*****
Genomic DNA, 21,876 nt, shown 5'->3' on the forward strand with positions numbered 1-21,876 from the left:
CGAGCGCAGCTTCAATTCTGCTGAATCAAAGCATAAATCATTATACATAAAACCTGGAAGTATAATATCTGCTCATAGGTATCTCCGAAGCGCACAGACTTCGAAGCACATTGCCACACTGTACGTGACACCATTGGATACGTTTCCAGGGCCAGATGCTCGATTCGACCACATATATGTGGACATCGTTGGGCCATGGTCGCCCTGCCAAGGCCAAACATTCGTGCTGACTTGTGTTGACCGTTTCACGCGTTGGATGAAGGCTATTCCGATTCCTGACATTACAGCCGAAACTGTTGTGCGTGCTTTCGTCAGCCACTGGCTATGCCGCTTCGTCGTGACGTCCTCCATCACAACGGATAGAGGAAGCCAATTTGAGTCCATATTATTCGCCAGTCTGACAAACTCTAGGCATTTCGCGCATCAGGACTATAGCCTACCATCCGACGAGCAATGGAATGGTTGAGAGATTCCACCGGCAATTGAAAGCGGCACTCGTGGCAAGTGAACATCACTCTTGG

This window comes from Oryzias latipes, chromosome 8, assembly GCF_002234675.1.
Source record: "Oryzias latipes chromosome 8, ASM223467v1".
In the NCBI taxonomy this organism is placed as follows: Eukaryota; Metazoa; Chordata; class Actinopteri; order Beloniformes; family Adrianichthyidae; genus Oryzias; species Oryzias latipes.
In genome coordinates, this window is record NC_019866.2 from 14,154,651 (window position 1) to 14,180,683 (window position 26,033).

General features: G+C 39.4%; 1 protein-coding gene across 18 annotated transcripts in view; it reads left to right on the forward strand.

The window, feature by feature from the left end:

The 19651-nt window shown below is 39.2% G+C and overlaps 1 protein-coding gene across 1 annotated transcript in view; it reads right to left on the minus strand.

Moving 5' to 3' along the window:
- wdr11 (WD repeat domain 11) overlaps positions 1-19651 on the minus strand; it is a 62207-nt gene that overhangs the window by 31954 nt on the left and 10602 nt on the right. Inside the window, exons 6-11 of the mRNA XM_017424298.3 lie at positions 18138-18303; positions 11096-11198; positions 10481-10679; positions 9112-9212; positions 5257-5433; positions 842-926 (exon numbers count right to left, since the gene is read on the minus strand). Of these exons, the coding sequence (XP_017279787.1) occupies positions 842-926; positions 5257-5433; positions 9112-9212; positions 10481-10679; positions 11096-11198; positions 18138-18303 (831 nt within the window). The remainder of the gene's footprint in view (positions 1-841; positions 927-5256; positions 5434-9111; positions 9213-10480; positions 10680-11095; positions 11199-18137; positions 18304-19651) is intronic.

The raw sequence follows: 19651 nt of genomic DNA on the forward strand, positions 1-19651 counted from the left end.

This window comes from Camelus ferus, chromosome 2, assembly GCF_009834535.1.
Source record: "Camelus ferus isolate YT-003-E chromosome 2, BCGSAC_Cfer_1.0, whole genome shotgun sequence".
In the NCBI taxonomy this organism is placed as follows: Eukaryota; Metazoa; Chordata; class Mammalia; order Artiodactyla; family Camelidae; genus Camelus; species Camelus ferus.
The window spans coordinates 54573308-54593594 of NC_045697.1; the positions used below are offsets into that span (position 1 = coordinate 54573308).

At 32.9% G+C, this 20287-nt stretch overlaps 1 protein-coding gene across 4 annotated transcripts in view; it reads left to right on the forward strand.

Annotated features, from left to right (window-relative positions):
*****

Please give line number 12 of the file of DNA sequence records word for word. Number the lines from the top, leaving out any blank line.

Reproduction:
The raw sequence follows: 19651 nt of genomic DNA on the forward strand, positions 1-19651 counted from the left end.